The Telecoms Industry Never Forgets, But Never Learns
By Kenneth Neil Cukier
Introductory Remarks, World Communications Awards
London, November 9, 2006
Good evening. It is terrific to see so many familiar faces and friends tonight. In telecoms, you all fight so hard commercially that it is nice to have one evening a year where we can come together as an industry -- check our firearms at the entrance -- and dine together as friends. It is a credit to David Molony and the entire team at TotalTelecom, for creating this community.
I am aware that this is where the fellowship ends: this is an awards ceremony, after all. But before the awards, it may be useful to put the current state of the industry in perspective. When I look at what is new about 2006, I am struck by what is actually very old: the classic, double-headed hydra of telecoms, convergence and regulation. The telecom industry is like what they said of the Hapsburgs: they never forget, but they never learn.
Convergence is actually a very old idea in telecoms. In the 1920s, AT&T used to sell a service for people to call and listen to live musical concerts. It didn’t do very well. But that legacy has not stopped the industry from pursuing such visions in our day.
AT&T is now experimenting with interactive television. Telecom Italia wants to fashion itself as a media company and reached out to News Corp. Disney's ESPN MVNO did poorly and its plug was pulled this year. Telecoms is closer to media and IT than ever before.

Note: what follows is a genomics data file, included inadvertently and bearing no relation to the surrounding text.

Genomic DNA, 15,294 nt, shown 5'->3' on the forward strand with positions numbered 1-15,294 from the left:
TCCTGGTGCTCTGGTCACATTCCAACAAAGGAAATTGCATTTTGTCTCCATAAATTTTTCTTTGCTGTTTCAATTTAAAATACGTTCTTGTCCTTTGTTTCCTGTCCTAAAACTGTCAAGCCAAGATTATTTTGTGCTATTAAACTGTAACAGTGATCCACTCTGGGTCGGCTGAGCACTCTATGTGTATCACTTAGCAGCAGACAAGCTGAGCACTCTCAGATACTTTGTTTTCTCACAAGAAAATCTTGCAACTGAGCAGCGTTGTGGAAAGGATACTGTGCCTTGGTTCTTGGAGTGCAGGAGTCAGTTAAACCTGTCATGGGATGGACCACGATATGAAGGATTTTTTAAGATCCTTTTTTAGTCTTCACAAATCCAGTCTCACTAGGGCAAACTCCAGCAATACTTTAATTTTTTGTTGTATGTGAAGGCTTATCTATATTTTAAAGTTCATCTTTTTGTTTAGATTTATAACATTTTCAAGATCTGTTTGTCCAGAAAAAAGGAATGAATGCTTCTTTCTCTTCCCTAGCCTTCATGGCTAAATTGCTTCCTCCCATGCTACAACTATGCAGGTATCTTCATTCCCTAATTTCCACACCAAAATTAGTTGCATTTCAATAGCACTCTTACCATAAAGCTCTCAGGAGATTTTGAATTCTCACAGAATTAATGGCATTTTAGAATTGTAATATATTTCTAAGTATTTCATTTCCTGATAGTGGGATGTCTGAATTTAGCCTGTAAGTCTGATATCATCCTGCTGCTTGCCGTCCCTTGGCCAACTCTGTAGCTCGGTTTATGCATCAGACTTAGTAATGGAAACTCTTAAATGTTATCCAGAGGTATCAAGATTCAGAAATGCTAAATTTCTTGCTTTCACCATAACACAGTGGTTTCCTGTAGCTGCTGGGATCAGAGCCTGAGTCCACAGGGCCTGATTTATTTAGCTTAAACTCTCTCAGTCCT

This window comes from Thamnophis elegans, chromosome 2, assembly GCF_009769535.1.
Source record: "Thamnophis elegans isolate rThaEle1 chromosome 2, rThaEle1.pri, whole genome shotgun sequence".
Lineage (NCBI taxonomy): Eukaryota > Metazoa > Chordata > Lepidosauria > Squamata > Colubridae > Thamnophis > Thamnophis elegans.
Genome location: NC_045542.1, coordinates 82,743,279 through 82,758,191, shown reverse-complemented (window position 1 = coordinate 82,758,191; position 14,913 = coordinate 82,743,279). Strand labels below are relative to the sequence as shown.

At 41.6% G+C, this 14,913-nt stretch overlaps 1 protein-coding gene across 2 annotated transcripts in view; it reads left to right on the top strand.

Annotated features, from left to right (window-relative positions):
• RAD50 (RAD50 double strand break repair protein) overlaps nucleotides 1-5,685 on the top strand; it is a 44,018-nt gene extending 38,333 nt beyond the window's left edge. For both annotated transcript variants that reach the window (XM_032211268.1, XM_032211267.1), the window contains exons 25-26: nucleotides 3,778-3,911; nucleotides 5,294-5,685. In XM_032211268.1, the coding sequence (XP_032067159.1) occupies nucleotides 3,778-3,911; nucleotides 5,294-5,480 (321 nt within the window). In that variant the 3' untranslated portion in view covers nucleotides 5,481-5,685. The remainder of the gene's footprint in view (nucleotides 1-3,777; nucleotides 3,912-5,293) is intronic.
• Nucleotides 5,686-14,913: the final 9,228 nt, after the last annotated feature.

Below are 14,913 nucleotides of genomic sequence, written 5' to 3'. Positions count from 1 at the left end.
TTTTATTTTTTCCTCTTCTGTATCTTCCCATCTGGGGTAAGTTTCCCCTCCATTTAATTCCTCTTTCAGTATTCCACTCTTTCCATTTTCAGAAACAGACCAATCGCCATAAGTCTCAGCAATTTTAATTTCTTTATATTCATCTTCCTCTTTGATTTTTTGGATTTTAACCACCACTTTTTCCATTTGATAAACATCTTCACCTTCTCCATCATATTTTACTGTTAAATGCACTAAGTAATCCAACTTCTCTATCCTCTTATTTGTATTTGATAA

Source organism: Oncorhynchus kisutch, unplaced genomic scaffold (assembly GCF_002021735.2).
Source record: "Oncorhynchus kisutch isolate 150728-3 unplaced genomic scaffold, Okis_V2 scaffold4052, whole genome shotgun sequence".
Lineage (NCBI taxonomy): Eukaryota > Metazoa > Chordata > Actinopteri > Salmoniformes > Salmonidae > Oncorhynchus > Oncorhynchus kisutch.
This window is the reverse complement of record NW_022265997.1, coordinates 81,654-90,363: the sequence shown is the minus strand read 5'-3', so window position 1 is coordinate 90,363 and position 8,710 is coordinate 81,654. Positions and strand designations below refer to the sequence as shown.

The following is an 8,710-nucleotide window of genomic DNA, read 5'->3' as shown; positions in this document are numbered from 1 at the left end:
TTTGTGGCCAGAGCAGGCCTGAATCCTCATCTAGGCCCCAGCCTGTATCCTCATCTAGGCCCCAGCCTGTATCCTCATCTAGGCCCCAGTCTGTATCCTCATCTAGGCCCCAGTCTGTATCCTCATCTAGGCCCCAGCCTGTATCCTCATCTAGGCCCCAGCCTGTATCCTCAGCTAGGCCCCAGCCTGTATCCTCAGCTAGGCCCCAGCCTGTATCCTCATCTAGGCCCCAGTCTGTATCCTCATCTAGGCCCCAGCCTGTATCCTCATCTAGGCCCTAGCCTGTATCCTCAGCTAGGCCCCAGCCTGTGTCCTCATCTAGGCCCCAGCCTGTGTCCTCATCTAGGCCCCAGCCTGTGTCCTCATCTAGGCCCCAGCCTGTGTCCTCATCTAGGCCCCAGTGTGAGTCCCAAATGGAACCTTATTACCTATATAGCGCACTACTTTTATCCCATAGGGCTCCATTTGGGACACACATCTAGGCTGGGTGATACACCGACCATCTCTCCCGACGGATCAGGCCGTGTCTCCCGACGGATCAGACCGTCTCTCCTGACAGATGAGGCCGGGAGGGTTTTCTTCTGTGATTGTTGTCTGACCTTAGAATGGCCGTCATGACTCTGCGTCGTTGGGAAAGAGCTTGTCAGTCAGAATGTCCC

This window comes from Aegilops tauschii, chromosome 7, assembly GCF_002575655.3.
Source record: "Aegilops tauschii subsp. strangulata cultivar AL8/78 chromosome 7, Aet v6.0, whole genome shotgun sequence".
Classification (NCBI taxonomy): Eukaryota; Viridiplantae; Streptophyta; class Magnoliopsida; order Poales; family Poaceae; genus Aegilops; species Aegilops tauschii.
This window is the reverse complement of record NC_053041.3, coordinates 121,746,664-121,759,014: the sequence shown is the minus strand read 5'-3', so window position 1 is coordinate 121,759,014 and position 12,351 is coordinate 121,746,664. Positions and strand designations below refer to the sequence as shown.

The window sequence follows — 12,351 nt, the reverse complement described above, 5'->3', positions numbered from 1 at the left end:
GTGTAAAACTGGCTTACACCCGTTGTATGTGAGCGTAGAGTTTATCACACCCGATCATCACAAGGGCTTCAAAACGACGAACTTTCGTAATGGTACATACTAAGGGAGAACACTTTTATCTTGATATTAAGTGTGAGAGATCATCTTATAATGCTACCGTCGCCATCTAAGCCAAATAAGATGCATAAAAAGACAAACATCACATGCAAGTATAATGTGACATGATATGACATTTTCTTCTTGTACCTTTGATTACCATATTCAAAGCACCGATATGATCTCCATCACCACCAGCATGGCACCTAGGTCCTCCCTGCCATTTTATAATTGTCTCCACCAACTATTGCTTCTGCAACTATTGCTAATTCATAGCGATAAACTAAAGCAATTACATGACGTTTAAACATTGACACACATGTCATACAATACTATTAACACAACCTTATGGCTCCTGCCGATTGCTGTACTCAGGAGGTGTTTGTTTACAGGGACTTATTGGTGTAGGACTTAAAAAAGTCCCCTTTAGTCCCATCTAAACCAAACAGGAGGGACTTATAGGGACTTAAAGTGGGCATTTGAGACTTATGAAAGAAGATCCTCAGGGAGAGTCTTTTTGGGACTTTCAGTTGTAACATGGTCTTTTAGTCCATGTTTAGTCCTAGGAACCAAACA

As for new media companies, they are moving into telecoms. Consider Google. It bought YouTube this year for $1.6 billion. It is building a WiFi network in San Francisco. It is an investor in Current Communications, a broadband over powerline company. They are emblematic of a world in which the value of communications is not going to the network owner but to the service or media company that sits on top of the network. (And it raises questions like who pays whom how much -- opening up the “network neutrality” debate.)
In past, the telecom industry’s rivals looked like telcos, such as Skype. It offered telephone service, albeit so much more besides. But today, new competitors come from other sectors, such as Apple in the computer sector or Google, in the -- well, we don’t really know from what sector they belong; from the “Internet cloud.” Or Amazon.com, with its drive for IT grid-computing services.
We’ve even seen convergence in the very networks themselves, from BT Fusion and other fixed-mobile converged products. And there’s also Sprint’s decision to build a WiMax network, which is convergence in another way, of high-speed broadband and wireless. Consolidation in the industry is driving this ethos of convergence.